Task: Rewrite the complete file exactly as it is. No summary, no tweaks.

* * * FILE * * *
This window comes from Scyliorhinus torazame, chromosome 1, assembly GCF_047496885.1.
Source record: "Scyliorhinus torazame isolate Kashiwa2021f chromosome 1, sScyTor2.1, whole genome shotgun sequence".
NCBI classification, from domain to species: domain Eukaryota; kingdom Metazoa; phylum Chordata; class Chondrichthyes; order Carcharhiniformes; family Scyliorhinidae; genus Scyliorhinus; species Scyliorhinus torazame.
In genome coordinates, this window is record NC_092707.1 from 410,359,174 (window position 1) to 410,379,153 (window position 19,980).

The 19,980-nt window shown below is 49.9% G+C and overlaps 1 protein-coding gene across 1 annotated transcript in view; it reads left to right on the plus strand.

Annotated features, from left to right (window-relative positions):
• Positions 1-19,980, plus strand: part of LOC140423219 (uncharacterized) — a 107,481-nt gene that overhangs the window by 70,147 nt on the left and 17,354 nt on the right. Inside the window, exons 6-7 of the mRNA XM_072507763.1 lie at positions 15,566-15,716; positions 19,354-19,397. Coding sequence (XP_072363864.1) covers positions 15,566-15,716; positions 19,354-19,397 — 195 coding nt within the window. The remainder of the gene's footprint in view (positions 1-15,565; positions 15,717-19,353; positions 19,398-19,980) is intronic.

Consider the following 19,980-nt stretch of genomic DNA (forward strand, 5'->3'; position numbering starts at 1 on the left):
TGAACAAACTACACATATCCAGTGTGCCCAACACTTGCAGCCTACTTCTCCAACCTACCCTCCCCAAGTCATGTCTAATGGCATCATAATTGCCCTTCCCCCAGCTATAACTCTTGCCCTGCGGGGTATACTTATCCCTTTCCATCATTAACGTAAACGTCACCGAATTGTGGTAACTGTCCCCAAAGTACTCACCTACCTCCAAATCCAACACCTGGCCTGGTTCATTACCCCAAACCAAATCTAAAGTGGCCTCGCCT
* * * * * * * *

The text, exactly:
This window comes from Scyliorhinus torazame, chromosome 1, assembly GCF_047496885.1.
Source record: "Scyliorhinus torazame isolate Kashiwa2021f chromosome 1, sScyTor2.1, whole genome shotgun sequence".
NCBI classification, from domain to species: domain Eukaryota; kingdom Metazoa; phylum Chordata; class Chondrichthyes; order Carcharhiniformes; family Scyliorhinidae; genus Scyliorhinus; species Scyliorhinus torazame.
In genome coordinates, this window is record NC_092707.1 from 410,359,174 (window position 1) to 410,379,153 (window position 19,980).

The 19,980-nt window shown below is 49.9% G+C and overlaps 1 protein-coding gene across 1 annotated transcript in view; it reads left to right on the plus strand.

Annotated features, from left to right (window-relative positions):
• Positions 1-19,980, plus strand: part of LOC140423219 (uncharacterized) — a 107,481-nt gene that overhangs the window by 70,147 nt on the left and 17,354 nt on the right. Inside the window, exons 6-7 of the mRNA XM_072507763.1 lie at positions 15,566-15,716; positions 19,354-19,397. Coding sequence (XP_072363864.1) covers positions 15,566-15,716; positions 19,354-19,397 — 195 coding nt within the window. The remainder of the gene's footprint in view (positions 1-15,565; positions 15,717-19,353; positions 19,398-19,980) is intronic.

Consider the following 19,980-nt stretch of genomic DNA (forward strand, 5'->3'; position numbering starts at 1 on the left):
TGAACAAACTACACATATCCAGTGTGCCCAACACTTGCAGCCTACTTCTCCAACCTACCCTCCCCAAGTCATGTCTAATGGCATCATAATTGCCCTTCCCCCAGCTATAACTCTTGCCCTGCGGGGTATACTTATCCCTTTCCATCATTAACGTAAACGTCACCGAATTGTGGTAACTGTCCCCAAAGTACTCACCTACCTCCAAATCCAACACCTGGCCTGGTTCATTACCCCAAACCAAATCTAAAGTGGCCTCGCCT